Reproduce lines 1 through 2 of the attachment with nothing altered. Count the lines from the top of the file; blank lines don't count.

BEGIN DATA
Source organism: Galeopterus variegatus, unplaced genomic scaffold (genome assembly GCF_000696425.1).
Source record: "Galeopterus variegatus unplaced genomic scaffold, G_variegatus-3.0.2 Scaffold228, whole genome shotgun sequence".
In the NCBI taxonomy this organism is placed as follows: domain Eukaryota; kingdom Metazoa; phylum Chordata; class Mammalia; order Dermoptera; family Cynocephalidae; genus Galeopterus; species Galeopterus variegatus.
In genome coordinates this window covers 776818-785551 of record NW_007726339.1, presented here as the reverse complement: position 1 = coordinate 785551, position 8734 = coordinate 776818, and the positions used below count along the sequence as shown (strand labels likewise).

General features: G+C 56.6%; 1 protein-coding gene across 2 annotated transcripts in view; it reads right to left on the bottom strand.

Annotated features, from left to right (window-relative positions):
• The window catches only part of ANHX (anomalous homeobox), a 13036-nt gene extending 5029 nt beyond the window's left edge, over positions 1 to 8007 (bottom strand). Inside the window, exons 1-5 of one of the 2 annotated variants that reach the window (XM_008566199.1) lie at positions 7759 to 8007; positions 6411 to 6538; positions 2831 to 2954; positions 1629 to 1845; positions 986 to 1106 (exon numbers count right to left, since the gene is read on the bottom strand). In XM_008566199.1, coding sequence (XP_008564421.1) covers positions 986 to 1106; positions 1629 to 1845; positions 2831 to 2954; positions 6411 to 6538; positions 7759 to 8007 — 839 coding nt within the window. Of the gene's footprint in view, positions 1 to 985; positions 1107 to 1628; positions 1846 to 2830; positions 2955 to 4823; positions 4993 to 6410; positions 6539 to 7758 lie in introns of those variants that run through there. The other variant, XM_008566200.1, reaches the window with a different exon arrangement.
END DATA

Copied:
Source organism: Galeopterus variegatus, unplaced genomic scaffold (genome assembly GCF_000696425.1).
Source record: "Galeopterus variegatus unplaced genomic scaffold, G_variegatus-3.0.2 Scaffold228, whole genome shotgun sequence".